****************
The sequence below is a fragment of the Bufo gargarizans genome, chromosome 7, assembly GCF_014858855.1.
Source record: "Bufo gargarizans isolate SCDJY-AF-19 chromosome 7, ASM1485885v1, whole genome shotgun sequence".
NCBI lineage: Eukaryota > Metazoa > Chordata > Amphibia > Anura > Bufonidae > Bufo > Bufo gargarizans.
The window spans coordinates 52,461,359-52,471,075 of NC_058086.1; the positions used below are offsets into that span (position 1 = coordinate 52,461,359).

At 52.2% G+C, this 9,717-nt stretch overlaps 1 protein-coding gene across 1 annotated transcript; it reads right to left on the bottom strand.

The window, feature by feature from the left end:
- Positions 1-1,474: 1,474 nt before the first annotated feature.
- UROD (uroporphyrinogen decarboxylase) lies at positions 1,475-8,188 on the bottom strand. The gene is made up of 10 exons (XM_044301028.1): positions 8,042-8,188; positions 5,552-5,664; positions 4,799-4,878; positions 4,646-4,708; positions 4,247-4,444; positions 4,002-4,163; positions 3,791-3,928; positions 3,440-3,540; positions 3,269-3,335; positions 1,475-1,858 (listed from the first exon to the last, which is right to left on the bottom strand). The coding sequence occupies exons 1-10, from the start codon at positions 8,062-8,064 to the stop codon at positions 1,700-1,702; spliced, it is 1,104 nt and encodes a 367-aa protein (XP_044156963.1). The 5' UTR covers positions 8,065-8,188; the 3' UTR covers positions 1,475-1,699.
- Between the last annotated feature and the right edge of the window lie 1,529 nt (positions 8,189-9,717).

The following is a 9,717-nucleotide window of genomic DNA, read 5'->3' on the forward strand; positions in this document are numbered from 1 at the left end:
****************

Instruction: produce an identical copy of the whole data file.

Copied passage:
The sequence below is a fragment of the Bufo gargarizans genome, chromosome 7, assembly GCF_014858855.1.
Source record: "Bufo gargarizans isolate SCDJY-AF-19 chromosome 7, ASM1485885v1, whole genome shotgun sequence".
NCBI lineage: Eukaryota > Metazoa > Chordata > Amphibia > Anura > Bufonidae > Bufo > Bufo gargarizans.
The window spans coordinates 52,461,359-52,471,075 of NC_058086.1; the positions used below are offsets into that span (position 1 = coordinate 52,461,359).

At 52.2% G+C, this 9,717-nt stretch overlaps 1 protein-coding gene across 1 annotated transcript; it reads right to left on the bottom strand.

The window, feature by feature from the left end:
- Positions 1-1,474: 1,474 nt before the first annotated feature.
- UROD (uroporphyrinogen decarboxylase) lies at positions 1,475-8,188 on the bottom strand. The gene is made up of 10 exons (XM_044301028.1): positions 8,042-8,188; positions 5,552-5,664; positions 4,799-4,878; positions 4,646-4,708; positions 4,247-4,444; positions 4,002-4,163; positions 3,791-3,928; positions 3,440-3,540; positions 3,269-3,335; positions 1,475-1,858 (listed from the first exon to the last, which is right to left on the bottom strand). The coding sequence occupies exons 1-10, from the start codon at positions 8,062-8,064 to the stop codon at positions 1,700-1,702; spliced, it is 1,104 nt and encodes a 367-aa protein (XP_044156963.1). The 5' UTR covers positions 8,065-8,188; the 3' UTR covers positions 1,475-1,699.
- Between the last annotated feature and the right edge of the window lie 1,529 nt (positions 8,189-9,717).

The following is a 9,717-nucleotide window of genomic DNA, read 5'->3' on the forward strand; positions in this document are numbered from 1 at the left end: